Some analysts have gone even further, suggesting that in conditions of extreme time compression, the machines could be empowered to select the optimal response and initiate the attack themselves. “Attack-time compression has placed America’s senior leadership in a situation where the existing NC3 system may not act rapidly enough,” Adam Lowther and Curtis McGiffin wrote in a commentary at War on the Rocks, a security-oriented website. “Thus, it may be necessary to develop a system based on [AI], with predetermined response decisions, that detects, decides, and directs strategic forces with such speed that the attack-time compression challenge does not place the United States in an impossible position.”7
That commentary provoked widespread alarm about the possible loss of human control over decisions of nuclear use. Even some military officials expressed concern over such notions. “You will find no stronger proponent of integration of AI capabilities writ large into the Department of Defense,” said Lieutenant General Jack Shanahan, director of the Joint Artificial Intelligence Center (JAIC), at a September 2019 conference at Georgetown University, “but there is one area where I pause, and it has to do with nuclear command and control.” Referring to the article’s assertion that an automated U.S. nuclear launch ability is needed, he said, “I read that. And my immediate answer is, ‘No. We do not.’”8
Shanahan indicated that his organization was moving to integrate AI technologies into a wide array of non-nuclear capabilities, including command-and-control functions. Indeed, JAIC and other military components are moving swiftly to develop automated command-and-control systems and to ready them for use by regular combat forces. Initially, these systems will be employed by conventional forces, but the Pentagon fully intends to merge them over time with their nuclear counterparts.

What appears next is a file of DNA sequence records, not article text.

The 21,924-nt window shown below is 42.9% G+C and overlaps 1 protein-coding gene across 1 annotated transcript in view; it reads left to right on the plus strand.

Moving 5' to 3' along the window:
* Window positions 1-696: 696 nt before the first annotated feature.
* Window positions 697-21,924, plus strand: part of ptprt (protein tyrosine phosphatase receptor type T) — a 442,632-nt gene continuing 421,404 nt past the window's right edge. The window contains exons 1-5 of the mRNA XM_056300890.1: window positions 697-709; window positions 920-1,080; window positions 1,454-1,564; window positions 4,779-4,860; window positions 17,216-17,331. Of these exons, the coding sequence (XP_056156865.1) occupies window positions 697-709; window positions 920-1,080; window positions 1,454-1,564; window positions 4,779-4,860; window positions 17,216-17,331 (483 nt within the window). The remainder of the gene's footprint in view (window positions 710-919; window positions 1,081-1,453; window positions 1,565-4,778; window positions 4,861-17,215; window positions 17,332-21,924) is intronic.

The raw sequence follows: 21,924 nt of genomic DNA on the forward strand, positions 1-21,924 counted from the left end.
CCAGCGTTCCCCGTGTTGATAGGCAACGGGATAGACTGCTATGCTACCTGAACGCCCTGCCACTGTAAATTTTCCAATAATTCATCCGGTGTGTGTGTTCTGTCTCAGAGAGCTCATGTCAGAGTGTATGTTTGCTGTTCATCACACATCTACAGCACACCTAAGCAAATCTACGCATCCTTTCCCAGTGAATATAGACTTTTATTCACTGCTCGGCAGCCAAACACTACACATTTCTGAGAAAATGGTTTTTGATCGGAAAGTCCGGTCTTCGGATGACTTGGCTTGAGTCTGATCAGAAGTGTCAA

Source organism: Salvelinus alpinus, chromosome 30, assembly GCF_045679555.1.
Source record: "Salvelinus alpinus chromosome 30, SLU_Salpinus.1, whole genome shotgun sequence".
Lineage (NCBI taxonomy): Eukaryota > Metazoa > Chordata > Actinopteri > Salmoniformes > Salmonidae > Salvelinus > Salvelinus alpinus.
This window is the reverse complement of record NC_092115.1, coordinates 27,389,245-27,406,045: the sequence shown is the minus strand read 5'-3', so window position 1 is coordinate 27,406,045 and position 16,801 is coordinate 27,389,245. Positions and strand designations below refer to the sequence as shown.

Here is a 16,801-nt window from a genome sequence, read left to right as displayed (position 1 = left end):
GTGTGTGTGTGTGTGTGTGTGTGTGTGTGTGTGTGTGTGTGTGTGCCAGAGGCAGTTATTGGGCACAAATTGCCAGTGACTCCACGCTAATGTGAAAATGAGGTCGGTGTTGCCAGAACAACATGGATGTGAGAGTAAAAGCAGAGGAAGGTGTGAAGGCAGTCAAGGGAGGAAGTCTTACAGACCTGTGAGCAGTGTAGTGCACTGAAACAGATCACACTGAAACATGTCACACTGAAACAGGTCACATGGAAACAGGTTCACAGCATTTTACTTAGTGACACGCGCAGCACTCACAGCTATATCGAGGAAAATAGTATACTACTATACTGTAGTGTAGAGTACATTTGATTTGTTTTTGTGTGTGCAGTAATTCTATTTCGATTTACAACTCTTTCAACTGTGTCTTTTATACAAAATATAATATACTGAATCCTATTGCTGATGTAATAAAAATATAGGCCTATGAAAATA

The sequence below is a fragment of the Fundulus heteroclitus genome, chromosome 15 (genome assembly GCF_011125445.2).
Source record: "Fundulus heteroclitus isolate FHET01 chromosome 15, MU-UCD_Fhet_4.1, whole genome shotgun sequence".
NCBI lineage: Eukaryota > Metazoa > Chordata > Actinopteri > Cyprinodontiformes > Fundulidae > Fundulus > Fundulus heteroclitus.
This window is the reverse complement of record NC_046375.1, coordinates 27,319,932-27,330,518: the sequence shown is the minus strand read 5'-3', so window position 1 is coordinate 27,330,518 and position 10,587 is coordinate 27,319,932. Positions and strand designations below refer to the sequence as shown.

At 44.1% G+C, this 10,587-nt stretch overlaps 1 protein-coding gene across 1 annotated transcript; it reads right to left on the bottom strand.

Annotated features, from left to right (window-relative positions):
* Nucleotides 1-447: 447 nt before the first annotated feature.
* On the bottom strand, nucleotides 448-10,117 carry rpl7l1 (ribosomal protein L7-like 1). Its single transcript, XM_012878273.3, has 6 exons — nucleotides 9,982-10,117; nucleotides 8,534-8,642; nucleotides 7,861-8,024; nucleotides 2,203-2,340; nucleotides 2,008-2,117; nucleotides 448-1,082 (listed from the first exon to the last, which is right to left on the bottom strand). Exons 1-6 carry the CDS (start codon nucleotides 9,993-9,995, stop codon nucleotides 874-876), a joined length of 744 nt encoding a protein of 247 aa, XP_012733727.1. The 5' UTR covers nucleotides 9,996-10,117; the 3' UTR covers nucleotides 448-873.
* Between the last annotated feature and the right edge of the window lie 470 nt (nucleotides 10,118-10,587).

Multidomain Command and Control
The Pentagon’s principle mechanism for undertaking this vast enterprise is called the Joint All-Domain Command and Control (JADC2) project. Being overseen by the Air Force, it is a computer-driven system for collecting sensor data from myriad platforms, organizing that data into manageable accounts of enemy positions, and delivering those summaries at machine speed to all combat units engaged in an operation. “First and foremost, you gotta connect the joint team,” General David L. Goldfein, Air Force chief of staff, said in January. “We have to have access to common data so that we can operate at speed and bring all domain capabilities against an adversary.”9
The JADC2 enterprise is said to be a core element of the Pentagon’s emerging strategy for U.S. victory in the fast-paced wars of the future. Called All-Domain Operations, the new strategy assumes seamless coordination among all elements of the U.S. military. General John E. Hyten, vice chairman of the Joint Chiefs of Staff, explained that the strategy combines “space, cyber, deterrent [conventional and nuclear forces], transportation, electromagnetic spectrum operations, missile defense—all of these global capabilities together … to compete with a global competitor and at all levels of conflict.”10